The Slow Natives
"'If one saw behind the faces into the hearts, one would die.'
"A suburban couple have drifted into the shallows of middle-aged boredom. Their fourteen-year-old son is a stranger, meeting their attempts at love with hostile indifference. Surly at home, he is a dab hand at shoplifting and looks like sliding into delinquency.
"Moving from Brisbane to a country convent and the Gold Coast, the novel is a brilliant, witty portrait of the surface of ordinary life. The Leverson family and their connections appear normal but desire and inner emotion are never quite so simple."
"The Slow Natives is a remarkable book by an author with an unusual assortment of talents, enough to titillate any jaded appetite for novel-reading." - Australian Book Review
He'd first begun to steal when he was eleven.
No, they had both said, surprisingly in agreement, no, you may not have a six-stitcher.
He'd got a bit sick of arguing that October. The heat was terrible. The Terrace was a dried-up strip of sticky tar-paper. Okay, he said. And he had gone into town and taken one from a city counter. It was so easy there wasn't even much fun in it. And of course he couldn't even use the ball but had to keep it hidden at the bottom of his play-box. Fondling it in bed after his light was out, once he had dropped off to sleep with it against the pillow and when it had been discovered in the morning he became involved in a series of lies he was unable to sustain. They kept on hoping for a long time that he had borrowed it from a schoolmate as he had insisted, but each knew that glossy red globe was bright with its own guilt, and he became so tired of their upset and accusing eyes he had walked down to the park near the ferry one afternoon and chucked it straight back into the river where it went bobbing off down the tide. "I gave it back," he announced at tea. "Satisfied?"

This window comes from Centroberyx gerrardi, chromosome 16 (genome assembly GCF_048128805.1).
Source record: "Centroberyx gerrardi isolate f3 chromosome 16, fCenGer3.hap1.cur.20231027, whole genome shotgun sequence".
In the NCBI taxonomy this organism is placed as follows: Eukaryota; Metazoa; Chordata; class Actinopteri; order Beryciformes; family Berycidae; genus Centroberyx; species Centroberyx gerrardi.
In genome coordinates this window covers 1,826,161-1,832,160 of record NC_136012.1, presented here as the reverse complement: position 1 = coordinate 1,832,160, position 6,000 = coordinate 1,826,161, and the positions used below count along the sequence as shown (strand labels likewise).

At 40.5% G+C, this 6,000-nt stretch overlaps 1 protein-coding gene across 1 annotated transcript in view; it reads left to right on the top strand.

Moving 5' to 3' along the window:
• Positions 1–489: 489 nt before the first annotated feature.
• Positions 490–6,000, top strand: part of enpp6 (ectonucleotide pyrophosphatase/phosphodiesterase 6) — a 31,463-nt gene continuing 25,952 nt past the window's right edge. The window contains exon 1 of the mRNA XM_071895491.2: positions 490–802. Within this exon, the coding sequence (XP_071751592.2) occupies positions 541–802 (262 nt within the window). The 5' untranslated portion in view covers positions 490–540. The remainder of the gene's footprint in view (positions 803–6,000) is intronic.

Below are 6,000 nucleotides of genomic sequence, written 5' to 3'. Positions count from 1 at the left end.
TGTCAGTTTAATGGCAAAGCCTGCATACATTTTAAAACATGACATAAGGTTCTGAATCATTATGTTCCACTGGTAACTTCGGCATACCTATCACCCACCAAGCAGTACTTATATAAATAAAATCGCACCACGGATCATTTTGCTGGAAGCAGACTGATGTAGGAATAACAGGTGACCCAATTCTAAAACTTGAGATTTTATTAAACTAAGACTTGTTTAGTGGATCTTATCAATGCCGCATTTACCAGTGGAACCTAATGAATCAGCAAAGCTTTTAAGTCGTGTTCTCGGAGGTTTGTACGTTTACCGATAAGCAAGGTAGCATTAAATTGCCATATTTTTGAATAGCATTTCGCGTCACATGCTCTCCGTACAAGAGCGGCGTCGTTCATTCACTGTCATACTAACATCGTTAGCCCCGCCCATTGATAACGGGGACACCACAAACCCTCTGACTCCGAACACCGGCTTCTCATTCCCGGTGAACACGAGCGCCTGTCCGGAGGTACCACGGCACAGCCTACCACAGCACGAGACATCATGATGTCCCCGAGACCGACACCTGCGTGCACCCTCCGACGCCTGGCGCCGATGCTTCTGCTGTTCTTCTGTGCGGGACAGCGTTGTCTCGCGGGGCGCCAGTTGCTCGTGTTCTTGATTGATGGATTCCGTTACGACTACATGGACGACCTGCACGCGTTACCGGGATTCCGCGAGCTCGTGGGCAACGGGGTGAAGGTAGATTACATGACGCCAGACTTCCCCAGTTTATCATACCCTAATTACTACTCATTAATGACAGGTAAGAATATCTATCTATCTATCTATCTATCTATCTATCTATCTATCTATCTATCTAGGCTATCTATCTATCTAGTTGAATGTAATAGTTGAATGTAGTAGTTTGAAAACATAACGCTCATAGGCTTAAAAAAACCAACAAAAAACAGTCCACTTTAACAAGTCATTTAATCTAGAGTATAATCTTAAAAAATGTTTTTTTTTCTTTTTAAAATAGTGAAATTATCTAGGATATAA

From the Penguin paperback edition, 1990.
This novel was awarded the 1965 Miles Franklin Award.
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Last modified: November 16, 2004.